Through their expertise and insights, you will gain a comprehensive understanding of the following topics:

  • Unlocking the potential: demystifying AI and its applications
  • Revolutionizing higher education: harnessing AI’s transformative power
  • From theory to practice: examining the current landscape of AI adoption in education
  • Navigating the future: exploring the impact of AI and automation in education

Register now! All registrants will be provided access to the webinar recording.

5 Text Prompts for ChatGPT that Professors Need to Try!

Dr. Ethan Mollick and Dr. Lilach Mollick are at it again! Their latest paper, Using AI to Implement Effective Teaching Strategies in Classrooms: Five Strategies, Including Prompts, is a FANTASTIC resource for instructors looking for guidance to integrate AI into their teaching practice.

No time to read it? Then check out Dr. Mollick’s summary of these approaches.

Don’t have time for that either? OK, then scroll down for *just* the prompts and examples that we tried.

Strategy 1: Examples created by AI

Prompt #1: “I would like you to act as an example generator for students. When confronted with new and complex concepts, adding many and varied examples helps students better understand those concepts. I would like you to ask what concept I would like examples of, and what level of students I am teaching. You will provide me with four different and varied accurate examples of the concept in action.”ChatGPT prompt (by Ethan Mollick): I would like you to act as an example generator for students. When confronted with new and complex concepts, adding many and varied examples helps students better understand those concepts. I would like you to ask what concept I would like examples of, and what level of students I am teaching. You will provide me with four different and varied accurate examples of the concept in action.

Strategy 2: Explanations created by AI

Prompt #2: “You generate clear, accurate examples for students of concepts. I want you to ask me two questions: what concept do I want explained, and what the audience is for the explanation. Provide a clear, multiple paragraph explanation of the concept using specific example and give me five analogies I can use to understand the concept in different ways.”ChatGPT prompt (by Ethan Mollick): You generate clear, accurate examples for students of concepts. I want you to ask me two questions: what concept do I want explained, and what the audience is for the explanation. Provide a clear, multiple paragraph explanation of the concept using specific example and give me five analogies I can use to understand the concept in different ways.

Strategy 3: Using AI to develop low-stakes tests

Prompt #3: “You are a quiz creator of highly diagnostic quizzes. You will make good low-stakes tests and diagnostics. You will then ask me two questions. (1) First, what, specifically, should the quiz test. (2) Second, for which audience is the quiz. Once you have my answers you will construct several multiple choice questions to quiz the audience on that topic. The questions should be highly relevant and go beyond just facts. Multiple choice questions should include plausible, competitive alternate responses and should not include an “all of the above option.” At the end of the quiz, you will provide an answer key and explain the right answer.”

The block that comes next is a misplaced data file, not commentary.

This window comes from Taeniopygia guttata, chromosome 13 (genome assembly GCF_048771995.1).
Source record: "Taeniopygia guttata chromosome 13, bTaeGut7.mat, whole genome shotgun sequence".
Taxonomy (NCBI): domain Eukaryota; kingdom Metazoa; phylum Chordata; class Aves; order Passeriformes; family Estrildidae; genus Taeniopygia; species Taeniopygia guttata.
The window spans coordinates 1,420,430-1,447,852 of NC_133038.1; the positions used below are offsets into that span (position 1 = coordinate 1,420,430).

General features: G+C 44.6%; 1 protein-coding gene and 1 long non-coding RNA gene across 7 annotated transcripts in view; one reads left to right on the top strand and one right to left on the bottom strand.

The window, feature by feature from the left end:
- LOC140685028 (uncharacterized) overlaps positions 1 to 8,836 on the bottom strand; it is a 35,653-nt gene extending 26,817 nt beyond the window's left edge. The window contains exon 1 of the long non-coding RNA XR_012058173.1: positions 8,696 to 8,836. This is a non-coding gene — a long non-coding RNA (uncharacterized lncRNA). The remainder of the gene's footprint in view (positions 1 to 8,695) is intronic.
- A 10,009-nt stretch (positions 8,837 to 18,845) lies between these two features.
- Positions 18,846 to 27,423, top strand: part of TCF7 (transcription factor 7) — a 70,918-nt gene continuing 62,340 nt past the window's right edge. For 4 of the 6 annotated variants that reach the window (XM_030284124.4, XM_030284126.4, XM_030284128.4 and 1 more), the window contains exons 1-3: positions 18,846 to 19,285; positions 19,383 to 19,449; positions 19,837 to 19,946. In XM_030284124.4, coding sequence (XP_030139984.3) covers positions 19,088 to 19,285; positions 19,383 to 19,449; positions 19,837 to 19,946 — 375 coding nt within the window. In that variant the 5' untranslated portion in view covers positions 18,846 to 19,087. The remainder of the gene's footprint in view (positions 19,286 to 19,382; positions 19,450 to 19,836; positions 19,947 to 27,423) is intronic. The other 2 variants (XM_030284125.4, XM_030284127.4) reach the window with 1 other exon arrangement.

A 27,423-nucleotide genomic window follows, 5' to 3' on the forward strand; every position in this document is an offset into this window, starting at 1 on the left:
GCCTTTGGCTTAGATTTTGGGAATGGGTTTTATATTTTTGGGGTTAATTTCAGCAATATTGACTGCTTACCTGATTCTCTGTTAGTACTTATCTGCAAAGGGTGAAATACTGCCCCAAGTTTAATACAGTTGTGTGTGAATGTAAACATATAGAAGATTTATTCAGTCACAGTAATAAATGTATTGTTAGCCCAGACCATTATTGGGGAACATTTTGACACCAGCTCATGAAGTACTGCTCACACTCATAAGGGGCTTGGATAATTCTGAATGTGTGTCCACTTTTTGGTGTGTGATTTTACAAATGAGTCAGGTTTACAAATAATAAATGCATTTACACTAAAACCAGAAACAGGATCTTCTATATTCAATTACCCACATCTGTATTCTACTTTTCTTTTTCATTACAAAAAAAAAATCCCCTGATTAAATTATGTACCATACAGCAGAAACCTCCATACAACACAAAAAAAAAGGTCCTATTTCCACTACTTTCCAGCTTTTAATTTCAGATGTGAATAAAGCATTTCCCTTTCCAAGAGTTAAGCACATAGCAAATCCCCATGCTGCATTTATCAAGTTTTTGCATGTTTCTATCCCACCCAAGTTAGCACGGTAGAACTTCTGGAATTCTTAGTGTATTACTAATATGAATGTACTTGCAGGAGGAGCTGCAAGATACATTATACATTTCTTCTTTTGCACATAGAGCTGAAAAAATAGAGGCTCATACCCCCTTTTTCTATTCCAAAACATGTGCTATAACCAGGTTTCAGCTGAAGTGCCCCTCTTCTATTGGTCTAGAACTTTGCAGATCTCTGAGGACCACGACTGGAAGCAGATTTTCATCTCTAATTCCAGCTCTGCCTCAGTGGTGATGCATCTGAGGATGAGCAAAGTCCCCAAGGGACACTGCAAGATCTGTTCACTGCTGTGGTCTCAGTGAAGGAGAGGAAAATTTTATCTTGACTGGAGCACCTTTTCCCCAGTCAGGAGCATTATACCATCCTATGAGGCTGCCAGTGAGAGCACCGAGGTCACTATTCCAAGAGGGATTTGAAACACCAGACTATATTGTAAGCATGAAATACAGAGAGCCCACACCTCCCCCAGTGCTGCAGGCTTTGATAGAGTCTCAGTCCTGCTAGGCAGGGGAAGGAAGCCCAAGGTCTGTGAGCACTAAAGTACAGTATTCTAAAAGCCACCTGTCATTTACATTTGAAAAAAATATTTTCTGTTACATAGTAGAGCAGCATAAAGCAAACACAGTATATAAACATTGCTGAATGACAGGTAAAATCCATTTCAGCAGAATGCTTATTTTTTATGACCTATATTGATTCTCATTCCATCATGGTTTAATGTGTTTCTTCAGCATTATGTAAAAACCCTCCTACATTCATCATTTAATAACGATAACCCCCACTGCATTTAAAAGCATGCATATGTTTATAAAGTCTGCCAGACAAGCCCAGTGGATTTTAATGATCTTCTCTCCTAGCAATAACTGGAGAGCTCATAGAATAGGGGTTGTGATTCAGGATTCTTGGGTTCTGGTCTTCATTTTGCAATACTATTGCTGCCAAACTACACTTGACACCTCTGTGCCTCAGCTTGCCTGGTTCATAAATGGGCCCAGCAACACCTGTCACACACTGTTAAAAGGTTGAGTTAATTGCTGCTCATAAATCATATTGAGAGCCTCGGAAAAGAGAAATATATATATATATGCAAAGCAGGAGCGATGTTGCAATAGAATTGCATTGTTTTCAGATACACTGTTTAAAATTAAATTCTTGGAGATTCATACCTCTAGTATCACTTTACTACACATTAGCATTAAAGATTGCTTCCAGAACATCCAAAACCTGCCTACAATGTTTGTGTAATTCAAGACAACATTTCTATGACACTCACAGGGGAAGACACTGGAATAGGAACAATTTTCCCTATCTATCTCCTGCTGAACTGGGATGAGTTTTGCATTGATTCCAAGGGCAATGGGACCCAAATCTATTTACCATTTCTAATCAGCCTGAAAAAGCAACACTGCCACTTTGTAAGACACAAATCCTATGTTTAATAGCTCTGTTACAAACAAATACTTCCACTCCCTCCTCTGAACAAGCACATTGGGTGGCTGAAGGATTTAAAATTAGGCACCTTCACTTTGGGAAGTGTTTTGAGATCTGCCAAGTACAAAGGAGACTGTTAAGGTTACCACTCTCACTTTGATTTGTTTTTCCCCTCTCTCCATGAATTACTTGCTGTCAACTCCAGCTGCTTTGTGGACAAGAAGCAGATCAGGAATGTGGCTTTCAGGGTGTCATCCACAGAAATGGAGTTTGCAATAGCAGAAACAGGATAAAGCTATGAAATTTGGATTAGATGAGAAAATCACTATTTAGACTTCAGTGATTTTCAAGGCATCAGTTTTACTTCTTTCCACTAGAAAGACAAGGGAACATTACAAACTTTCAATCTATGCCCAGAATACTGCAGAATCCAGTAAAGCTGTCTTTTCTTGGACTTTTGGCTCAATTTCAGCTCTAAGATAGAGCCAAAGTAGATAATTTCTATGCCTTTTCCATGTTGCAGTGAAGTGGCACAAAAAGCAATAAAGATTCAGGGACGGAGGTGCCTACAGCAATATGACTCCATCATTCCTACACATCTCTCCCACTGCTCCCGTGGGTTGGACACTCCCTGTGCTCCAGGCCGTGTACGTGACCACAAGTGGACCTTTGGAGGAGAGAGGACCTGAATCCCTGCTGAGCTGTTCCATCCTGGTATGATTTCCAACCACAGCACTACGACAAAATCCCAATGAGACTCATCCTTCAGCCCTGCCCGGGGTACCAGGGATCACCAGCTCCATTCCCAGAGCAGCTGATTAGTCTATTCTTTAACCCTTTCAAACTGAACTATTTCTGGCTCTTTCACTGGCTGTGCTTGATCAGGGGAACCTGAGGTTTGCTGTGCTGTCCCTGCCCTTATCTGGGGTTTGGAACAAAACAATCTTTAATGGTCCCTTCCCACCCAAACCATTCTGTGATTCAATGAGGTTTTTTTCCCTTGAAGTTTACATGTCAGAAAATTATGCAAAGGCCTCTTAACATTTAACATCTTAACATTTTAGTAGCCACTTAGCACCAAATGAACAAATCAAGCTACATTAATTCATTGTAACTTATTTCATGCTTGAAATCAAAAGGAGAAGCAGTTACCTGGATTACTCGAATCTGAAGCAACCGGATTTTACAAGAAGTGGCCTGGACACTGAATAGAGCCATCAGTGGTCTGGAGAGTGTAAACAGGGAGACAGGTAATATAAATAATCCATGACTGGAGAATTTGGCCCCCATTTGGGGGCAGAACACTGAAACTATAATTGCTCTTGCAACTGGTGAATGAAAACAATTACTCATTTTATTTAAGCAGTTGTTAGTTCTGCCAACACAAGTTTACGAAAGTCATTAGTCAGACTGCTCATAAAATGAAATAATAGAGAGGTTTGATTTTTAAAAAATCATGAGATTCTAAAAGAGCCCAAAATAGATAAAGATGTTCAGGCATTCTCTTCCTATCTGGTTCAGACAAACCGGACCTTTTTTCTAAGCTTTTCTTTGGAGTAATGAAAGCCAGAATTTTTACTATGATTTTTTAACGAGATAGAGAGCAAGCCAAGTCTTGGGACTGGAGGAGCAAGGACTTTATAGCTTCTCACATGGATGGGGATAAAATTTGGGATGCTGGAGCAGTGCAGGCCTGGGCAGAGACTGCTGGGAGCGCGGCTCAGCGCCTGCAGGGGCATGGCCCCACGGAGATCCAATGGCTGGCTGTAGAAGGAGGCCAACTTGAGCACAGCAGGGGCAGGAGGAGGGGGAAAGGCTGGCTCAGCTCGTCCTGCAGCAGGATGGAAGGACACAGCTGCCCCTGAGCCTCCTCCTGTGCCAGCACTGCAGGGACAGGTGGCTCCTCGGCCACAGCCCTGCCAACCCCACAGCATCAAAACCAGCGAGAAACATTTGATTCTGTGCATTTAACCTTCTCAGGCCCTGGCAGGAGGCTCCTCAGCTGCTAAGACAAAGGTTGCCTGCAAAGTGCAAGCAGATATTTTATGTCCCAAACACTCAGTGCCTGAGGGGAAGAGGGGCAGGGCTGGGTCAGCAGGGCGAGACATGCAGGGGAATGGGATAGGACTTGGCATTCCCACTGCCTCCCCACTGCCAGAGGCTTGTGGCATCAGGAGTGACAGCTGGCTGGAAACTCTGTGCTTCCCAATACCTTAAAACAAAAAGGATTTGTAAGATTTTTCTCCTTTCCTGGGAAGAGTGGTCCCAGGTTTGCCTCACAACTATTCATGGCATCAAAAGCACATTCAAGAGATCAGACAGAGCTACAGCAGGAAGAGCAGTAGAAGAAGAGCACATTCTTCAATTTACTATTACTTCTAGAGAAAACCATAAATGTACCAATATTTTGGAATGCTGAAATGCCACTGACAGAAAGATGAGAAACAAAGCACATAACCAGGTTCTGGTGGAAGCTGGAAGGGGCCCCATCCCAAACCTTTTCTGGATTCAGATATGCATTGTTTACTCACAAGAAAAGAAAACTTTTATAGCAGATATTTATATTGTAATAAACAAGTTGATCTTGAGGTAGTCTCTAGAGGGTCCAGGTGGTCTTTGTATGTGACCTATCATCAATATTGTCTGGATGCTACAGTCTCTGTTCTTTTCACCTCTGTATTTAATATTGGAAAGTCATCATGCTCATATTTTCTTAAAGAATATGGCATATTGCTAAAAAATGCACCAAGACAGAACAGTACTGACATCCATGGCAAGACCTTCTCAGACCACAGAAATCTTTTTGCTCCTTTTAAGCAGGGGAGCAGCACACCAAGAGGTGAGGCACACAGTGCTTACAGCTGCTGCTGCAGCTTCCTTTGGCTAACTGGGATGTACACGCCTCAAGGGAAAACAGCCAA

ChatGPT prompt (by Ethan Mollick): You are a quiz creator of highly diagnostic quizzes. You will make good low-stakes tests and diagnostics. You will then ask me two questions. (1) First, what, specifically, should the quiz test. (2) Second, for which audience is the quiz. Once you have my answers you will construct several multiple choice questions to quiz the audience on that topic. The questions should be highly relevant and go beyond just facts. Multiple choice questions should include plausible, competitive alternate responses and should not include an "all of the above option." At the end of the quiz, you will provide an answer key and explain the right answer.

Strategy 4: Assessing what students know, and what they are confused by

Prompt #4: “I am a professor who wants to understand what students found most important about my class and what they are confused by. Review these responses and identify common themes and patterns in student responses. Summarize responses and list the 3 key points students found most important about the class and 3 areas of confusion: [Insert material here]”

For this example, you’ll need to have student input collected through a classroom assessment technique such as an exit ticket, 1-minute paper, or muddiest point activity. 

Strategy 5: Distributed practice with AI

Prompt #5: “You are an expert instructor who provides help with the concept of distributed practice. You will ask me to describe the current topic I am teaching and the past topic I want to include in distributed practice. You will also ask me the audience or grade level for the class. Then you will provide 5 ideas about how include the past topic into my current topic. You will also provide 3 questions I can ask the class to refresh their memory on the past topic.”